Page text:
Financial Reports

In this lesson we cover creating financial reports, or statements. We create a standard balance sheet, and cover changing the layout of the report, within the constraints provided, to make sure the data is presented in a meaningful way. We cover how summary rows look and whether they show as expanded or not, and the actual colors, fonts and other display characteristics of the report. We also take a look at some of the column editing differences between financial and non-financial reports, and look at the alternate period range that is used to do period over period, think month, quarter and year, comparisons. Finally we cover some extra options that are available when building and when running the financial report.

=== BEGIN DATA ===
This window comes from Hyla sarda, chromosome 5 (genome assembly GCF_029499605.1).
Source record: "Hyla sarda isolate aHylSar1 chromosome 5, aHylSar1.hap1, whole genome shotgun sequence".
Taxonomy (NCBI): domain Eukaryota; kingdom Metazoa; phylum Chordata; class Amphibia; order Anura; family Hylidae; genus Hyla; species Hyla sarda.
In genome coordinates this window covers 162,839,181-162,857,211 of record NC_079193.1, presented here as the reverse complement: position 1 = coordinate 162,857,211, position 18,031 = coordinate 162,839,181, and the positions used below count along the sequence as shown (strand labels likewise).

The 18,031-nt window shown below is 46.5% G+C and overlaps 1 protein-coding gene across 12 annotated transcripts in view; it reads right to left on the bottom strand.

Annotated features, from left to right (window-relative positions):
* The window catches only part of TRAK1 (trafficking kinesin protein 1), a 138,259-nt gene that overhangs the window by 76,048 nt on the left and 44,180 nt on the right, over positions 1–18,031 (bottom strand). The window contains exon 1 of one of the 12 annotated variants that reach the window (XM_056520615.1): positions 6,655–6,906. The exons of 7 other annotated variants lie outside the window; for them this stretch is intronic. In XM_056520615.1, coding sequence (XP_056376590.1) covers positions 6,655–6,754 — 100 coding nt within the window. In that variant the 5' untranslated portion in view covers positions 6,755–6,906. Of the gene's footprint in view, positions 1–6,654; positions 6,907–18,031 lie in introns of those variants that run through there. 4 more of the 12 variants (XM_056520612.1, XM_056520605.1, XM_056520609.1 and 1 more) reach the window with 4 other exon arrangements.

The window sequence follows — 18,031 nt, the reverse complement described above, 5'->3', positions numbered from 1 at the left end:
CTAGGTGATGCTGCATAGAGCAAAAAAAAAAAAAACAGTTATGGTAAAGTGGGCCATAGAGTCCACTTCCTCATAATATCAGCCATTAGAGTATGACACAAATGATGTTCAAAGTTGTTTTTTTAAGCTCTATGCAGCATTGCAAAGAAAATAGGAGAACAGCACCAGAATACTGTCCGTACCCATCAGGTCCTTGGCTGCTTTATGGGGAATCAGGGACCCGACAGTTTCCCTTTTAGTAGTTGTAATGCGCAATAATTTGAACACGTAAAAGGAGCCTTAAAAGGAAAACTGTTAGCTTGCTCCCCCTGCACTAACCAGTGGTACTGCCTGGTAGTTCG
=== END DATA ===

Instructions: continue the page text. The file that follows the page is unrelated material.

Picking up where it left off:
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We created a non-financial report in the last movie, but since NetSuite is a very capable accounting system, it only makes sense that we should go through creating a financial one in this video. Financial reports are very similar to their non-financial counterparts, so we will only cover the differences here. To create one you go to Reports and New Financial Report. From here you can select the type you want to create, that is, the layout of the report, from the most common financial report types. Those are the Balance Sheet, Statement of Cash Flows, and the Income Statement. The fact that these are what you can base financial reports off of, should give you an indication of what they are for. These are reports that accountants would use, but generally would not be used by most of the rest of the business. The setup of the different types is all going to be very similar. What is available for the layout will change a bit, and we will cover that. I’ll go ahead and select the Standard Balance Sheet here at the top. One of the first things we notice is that we don’t go through selecting fields and layouts to initially define the report. Rather, we are dropped directly into the report builder. Most of the options here at the top are the same as what they were for non-financial reports, however the Edit Layout is new. Let’s take a look. Here on the left, we have a listing of all of the categories, of assets and liabilities, we will report on. That is this section here. Here on the right are all of the fields that are related to what we will report on. So for example, I have assets listed here, but if you want to call this something else you can change the label. We can also change the summary label as well. The summary label is the label at the bottom where the group is totaled or subtotaled. Depending on what is selected, you may be able to change it to display as a child of something else, with this child of drop down. This way you can rearrange how accounts show up, but the ability to do this is limited, since placing an asset as a child of a liability would not make any sense, and the system won’t let you do this. You can select whether you want each row to start expanded or collapsed. What you pick here is usually going to depend on how many accounts and subaccounts you are reporting on. The more you have, the more likely you will be, to have the row collapsed to begin with. You could also set this so it could not be expanded. This would be useful if you were running a report that may show sensitive information, such as payroll. The information may not be sensitive in aggregate, but the individual entries may be. You can choose how the row summaries will calculate, usually dynamic, where they are just summed, is used most often. However, there may be times, when you may want to apply a custom formula, and you can do that here. The rest of the options below have more to do with the format. This may seem silly, but this will affect not just how a report is shown on screen, but also how it is exported. So, if you need to increase the font or make something look a little different you can do that here. These, like all the other fields, are set per category. If you spend some time with the formatting, you can get things to be very good-looking, directly out of NetSuite. Under Edit Columns there are some minor changes. Adding and moving fields around works the same as with other reports. Below we have the option to edit how some of the financial information is shown. For example, we can select if we want decimals to show or not, and if we want to show full amounts or perhaps divide the amounts by 1000, which is useful if we have very large amounts. The Alternate Period Range Type is used to compare data from one period to data from another period. The rest of these are all self-explanatory. Filters and Sorting are the same as for non-financial reports. More Options has a few extra selections. For example, you can select how drilling down will work, and where you will be taken when you drill down. Other than this, most things are the same. Let’s save this and take a look. This report looks very similar to the non-financial one, that we were looking at in the last video; though the data is different. One of the biggest differences we have is the ability to see more, or less filters down here. Just like the other report, we would need to refresh this, with the refresh button, after making filter changes. Just like the other one we can export, save, or send this one as well. So mostly, the financial reports are the same as non-financial with a few exceptions that we talked about. You should now have a more detailed understanding of some of the differences between financial and non-financial reports, and how to customize them to better suit your needs.
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